First, the US President understands that he will not be able to drag a full-fledged treaty with China through the House and Senate because the Democrats will disrupt its ratification no matter how much it benefits the US. More precisely, the more profitable the treaty is for Washington, the more efforts Democrats will spend to disrupt its signing or ratification to prevent Trump from achieving a historic victory and strengthen his chances in the next election.

The second fact is that the Chinese delegation is aware of this situation (probably, it was informed by numerous contacts in the Democratic Party itself) and therefore the Chinese are now proposing to the US President to negotiate a “dummy” – documents that do not require ratification by Congress or the Senate but which can be used in the election campaign. A $1.2 trillion" bribe " in this sense is a good PR trick to sweeten any sour feelings. It is possible that this figure will even be more important and more pleasant for voters than reasoning about complex economic and diplomatic matters.

The figure of $1.2 trillion only seems huge and significant at first glance. As commentators rightly point out, in the American segment of social networks, this amount is approximately equal to the size of the Chinese portfolio of US government bonds. This means that in the most extreme case, China can simply exchange $1.2 trillion in US government debt for $1.2 trillion in real American goods, and such an exchange can hardly be considered a kind of Chinese defeat. Not surprisingly, the Chinese delegation told the Chinese state-owned Global Times that "China and the United States have made significant progress on specific issues since their last round of economic and trade negotiations at the highest level in Washington."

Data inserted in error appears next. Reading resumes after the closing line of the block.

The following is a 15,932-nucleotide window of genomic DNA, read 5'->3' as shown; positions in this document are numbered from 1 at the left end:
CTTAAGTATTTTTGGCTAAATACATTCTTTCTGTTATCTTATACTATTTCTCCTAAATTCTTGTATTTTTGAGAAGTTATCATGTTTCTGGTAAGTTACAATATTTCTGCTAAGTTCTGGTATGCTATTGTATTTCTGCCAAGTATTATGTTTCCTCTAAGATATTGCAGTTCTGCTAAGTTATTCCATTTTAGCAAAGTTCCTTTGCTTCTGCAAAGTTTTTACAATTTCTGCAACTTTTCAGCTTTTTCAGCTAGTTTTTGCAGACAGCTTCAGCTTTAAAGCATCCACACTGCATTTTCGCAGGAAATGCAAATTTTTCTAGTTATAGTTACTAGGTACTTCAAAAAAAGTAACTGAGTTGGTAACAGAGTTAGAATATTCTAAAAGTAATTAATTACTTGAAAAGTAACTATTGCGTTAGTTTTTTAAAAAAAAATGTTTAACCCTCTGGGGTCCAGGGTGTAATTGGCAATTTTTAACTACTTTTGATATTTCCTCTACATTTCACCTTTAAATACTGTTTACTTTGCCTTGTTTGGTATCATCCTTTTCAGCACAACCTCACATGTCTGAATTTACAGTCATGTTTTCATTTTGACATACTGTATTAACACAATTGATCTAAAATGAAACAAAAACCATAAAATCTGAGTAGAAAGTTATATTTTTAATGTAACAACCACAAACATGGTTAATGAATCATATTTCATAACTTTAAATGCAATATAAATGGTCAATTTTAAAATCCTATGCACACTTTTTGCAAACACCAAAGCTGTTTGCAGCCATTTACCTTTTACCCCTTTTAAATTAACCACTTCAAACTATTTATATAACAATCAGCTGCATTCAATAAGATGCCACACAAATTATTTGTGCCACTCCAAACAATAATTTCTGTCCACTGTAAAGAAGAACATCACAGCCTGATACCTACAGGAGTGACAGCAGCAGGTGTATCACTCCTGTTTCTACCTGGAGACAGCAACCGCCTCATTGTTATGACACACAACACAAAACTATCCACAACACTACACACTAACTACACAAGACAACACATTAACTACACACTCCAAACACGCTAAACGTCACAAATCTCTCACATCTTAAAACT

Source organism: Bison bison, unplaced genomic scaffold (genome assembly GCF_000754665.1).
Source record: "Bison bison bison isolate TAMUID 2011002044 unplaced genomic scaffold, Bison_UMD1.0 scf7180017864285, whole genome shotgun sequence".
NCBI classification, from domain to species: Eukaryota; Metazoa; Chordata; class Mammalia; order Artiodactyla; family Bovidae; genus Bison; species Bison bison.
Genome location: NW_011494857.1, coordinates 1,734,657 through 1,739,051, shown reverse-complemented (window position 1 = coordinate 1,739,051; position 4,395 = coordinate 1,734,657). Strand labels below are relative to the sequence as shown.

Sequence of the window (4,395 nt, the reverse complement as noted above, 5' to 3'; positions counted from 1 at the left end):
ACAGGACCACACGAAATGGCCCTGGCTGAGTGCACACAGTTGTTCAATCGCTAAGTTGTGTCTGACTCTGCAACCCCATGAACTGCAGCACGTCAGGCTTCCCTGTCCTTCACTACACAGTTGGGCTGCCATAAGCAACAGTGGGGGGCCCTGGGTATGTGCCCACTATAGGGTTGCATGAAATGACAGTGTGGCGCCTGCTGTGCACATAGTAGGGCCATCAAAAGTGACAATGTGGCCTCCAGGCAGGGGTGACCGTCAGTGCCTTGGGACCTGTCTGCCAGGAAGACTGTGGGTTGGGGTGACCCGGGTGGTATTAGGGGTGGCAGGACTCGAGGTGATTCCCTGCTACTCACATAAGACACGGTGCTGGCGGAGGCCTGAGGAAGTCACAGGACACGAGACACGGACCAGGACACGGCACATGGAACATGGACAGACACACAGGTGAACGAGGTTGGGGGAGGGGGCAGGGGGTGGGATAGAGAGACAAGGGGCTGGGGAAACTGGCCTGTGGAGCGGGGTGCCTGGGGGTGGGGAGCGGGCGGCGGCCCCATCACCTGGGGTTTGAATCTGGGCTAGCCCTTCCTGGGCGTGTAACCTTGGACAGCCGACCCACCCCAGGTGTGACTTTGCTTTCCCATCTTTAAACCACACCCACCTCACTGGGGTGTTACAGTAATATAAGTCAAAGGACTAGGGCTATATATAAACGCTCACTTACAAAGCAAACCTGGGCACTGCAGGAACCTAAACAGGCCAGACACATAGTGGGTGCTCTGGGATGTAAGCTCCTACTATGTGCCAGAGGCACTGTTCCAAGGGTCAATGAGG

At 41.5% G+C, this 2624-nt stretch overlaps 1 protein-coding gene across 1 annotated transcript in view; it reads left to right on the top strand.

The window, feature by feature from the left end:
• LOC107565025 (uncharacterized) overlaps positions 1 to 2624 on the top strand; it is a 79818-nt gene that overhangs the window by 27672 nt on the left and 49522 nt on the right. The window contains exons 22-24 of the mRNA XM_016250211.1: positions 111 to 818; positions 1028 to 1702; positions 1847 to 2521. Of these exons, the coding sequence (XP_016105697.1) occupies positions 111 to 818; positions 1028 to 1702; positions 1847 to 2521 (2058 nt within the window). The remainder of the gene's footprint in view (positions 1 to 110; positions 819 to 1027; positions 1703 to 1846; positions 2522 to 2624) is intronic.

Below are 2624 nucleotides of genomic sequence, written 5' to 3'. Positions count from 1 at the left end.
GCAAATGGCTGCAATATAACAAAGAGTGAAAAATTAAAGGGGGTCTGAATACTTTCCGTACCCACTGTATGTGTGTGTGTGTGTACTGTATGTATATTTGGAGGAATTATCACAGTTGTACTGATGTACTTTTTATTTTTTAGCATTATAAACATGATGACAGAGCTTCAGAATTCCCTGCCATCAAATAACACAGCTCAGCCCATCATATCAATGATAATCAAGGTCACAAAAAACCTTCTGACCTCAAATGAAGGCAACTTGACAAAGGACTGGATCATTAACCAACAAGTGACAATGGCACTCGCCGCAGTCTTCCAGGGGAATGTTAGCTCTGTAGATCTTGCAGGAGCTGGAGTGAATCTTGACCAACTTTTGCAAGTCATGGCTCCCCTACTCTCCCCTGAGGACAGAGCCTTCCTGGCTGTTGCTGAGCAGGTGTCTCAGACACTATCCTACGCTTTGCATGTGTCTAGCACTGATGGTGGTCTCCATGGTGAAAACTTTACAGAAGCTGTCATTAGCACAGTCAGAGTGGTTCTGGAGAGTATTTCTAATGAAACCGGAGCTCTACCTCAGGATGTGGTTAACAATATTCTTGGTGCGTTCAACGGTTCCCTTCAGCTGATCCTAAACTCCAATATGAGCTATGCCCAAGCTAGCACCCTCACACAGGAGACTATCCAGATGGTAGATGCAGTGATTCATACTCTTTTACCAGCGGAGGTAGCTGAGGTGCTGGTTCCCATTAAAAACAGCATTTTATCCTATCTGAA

From the point of view of Chinese diplomats, the negotiations seem to be quite positive. If Trump agrees to at least temporarily leave China alone in exchange for meaningless memorandums of intent and a one-time purchase of American goods, then this will be an American concession.

However, the most likely intermediate result of the US-China trade war will not be a surrender of one of the parties, but a kind of truce, which will be declared a victory both in Washington and in Beijing.

Trump may well expect that the signed memorandum of understanding plus a one-time purchase of goods from American farmers and producers will greatly help in the elections, and only during the second term will he try to get back up on China and force it not to make just concessions, but namely to surrender, including the repatriation to the US of production and the unconditional opening of the Chinese market for American exports.

If the American side really chooses this scenario, then we can expect numerous triumphant reports from the US pro-government media and US diplomats. The decisive battle for world domination between the US and China will be held after 2020, and it’s not a fact that this battle will be fought by economic methods. Judging by the latest actions of the American side (including withdrawal from the INF Treaty and attempts to reduce its dependence on Chinese suppliers for the US military-industrial complex), the final argument in the confrontation with China may well be a military force.

Author: USA Really